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Supreme Court Approves DNA Swabs in Sex and Violent Crime Arrests

In a 5-to-4 vote, the U.S. Supreme Court just ruled that it's only reasonable to allow police to obtain DNA evidence via cheek swab from anyone arrested for a serious felony or violent crime. Furthermore, the high court said, states can enter suspects' DNA profiles into a federal database where they can be used in an effort to solve cold cases.

The ruling came as a surprise to many criminal defense and civil rights advocates, who had been somewhat reassured by other recent high court decisions that upheld citizens' privacy rights in the face of apparently unreasonable intrusion by government agents. The newly upheld DNA cheek swabs apply to people who have been arrested but not convicted of any crime, so many people who are later acquitted or released without charge will be subjected to the test and entered into the database.

Civil rights activists likened allowing the police to obtain a citizen's DNA against his or her will to allowing law enforcement to compel blood tests from DUI defendants -- which the Supreme Court just held was a violation of the Fourth Amendment's guarantee against unreasonable searches and seizures by the government. In this case, however, the justices felt the more appropriate comparison was between the DNA swab and fingerprinting.

Civil rights groups fear that the gigantic database will lead to privacy abuses, false matches and, ultimately, wrongful convictions.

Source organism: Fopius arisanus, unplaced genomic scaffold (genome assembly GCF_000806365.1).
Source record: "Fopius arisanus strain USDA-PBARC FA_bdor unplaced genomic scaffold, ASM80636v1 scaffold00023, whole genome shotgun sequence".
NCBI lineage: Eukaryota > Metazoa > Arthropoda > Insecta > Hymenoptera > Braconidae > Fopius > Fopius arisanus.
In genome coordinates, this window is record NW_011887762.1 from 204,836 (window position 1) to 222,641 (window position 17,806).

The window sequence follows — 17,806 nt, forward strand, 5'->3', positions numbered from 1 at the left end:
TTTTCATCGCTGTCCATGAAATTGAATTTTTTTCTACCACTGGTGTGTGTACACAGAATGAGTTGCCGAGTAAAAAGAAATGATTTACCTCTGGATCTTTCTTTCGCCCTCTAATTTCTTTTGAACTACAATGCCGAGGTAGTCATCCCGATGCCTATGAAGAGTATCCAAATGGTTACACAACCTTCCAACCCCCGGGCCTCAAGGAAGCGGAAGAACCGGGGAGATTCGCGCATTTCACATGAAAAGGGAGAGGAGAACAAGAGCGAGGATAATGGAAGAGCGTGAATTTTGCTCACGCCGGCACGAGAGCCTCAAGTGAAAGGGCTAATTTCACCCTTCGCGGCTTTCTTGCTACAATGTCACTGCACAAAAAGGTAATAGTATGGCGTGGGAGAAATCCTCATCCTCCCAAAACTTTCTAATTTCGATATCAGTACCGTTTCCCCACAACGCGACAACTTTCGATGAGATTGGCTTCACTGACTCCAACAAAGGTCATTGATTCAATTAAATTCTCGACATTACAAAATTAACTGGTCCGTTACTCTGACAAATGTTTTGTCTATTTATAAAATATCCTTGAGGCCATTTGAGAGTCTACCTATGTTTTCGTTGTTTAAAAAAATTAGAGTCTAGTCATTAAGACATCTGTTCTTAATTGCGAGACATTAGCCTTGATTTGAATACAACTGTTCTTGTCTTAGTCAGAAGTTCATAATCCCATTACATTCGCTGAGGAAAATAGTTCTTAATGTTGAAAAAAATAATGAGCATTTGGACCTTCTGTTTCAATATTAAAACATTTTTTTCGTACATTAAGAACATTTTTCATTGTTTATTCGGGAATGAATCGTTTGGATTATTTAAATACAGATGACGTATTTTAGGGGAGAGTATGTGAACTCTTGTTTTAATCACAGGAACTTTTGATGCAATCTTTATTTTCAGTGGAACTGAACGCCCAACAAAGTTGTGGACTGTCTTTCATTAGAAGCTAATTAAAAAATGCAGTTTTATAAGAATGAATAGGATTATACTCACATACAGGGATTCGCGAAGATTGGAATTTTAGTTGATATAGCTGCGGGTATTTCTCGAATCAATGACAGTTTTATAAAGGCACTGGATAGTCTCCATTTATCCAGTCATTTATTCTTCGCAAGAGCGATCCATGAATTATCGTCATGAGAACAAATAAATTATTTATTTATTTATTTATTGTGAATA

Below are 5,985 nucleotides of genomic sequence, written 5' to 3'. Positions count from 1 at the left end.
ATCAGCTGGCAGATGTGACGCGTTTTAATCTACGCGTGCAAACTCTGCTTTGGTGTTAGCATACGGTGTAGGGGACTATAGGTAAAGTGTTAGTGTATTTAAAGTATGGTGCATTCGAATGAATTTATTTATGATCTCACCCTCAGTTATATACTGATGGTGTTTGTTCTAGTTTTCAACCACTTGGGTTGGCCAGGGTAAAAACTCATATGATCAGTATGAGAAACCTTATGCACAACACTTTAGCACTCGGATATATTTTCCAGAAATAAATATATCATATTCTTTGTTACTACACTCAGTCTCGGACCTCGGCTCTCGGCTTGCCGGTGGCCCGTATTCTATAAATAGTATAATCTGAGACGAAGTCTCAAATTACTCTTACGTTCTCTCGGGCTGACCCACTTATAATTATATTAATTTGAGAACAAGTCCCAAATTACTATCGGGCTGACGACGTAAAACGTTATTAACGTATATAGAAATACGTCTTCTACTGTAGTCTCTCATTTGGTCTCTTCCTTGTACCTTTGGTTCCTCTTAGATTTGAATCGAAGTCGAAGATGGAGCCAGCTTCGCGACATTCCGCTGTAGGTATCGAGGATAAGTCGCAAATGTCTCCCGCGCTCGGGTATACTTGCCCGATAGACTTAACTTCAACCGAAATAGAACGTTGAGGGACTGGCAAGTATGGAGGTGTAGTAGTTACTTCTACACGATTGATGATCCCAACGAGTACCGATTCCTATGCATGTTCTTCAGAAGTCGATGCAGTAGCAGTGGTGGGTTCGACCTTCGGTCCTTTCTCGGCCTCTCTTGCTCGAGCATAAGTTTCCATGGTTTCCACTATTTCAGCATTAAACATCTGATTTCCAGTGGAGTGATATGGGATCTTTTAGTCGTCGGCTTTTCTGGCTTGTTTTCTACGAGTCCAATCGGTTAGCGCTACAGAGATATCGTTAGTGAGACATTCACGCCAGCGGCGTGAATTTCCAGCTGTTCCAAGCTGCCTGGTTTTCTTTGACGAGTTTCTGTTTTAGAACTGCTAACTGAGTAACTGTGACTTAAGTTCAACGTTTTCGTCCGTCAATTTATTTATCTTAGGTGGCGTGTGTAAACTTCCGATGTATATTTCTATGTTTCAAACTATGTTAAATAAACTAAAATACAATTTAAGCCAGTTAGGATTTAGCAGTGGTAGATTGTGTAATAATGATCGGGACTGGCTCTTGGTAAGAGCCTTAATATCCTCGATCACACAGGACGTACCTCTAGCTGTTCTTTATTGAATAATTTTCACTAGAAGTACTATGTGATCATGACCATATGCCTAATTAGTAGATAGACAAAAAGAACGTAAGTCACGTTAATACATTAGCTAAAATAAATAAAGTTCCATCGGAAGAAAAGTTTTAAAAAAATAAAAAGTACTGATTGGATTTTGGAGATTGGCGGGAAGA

The case comes after Maryland police took a DNA cheek swab from a man accused of assault. His DNA was used to tie him to an unsolved rape case, and he was convicted. Maryland's high court ruled that the police had unlawfully compelled a man to comply with the test and so threw out his conviction.

At the moment, 26 states currently collect DNA from people accused of but not yet convicted of a serious felony or violent crime. In January, President Obama signed into law the Katie Sepich Enhanced DNA Collection Act, which expanded the federal DNA database and offered grants to states wishing to begin participating.

Although the 5-4 majority was primarily made up of the more conservative justices, Justice Antonin Scalia wrote a furious dissent, joined by Justices Ruth Bader Ginsburg, Elena Kagan, and Sonia Sotomayor, that denounced the warrantless DNA gathering as a "suspicionless" search.

"Make no mistake about it: because of today's decision, your DNA can be taken and entered into a national database if you are ever arrested, rightly or wrongly, and for whatever reason," Justice Scalia wrote. "This will solve some extra crimes, to be sure. But so would taking your DNA whenever you fly on an airplane."

Source: USA TODAY, "Supreme Court OKs DNA swab of people under arrest," Richard Wolf, June 3, 2013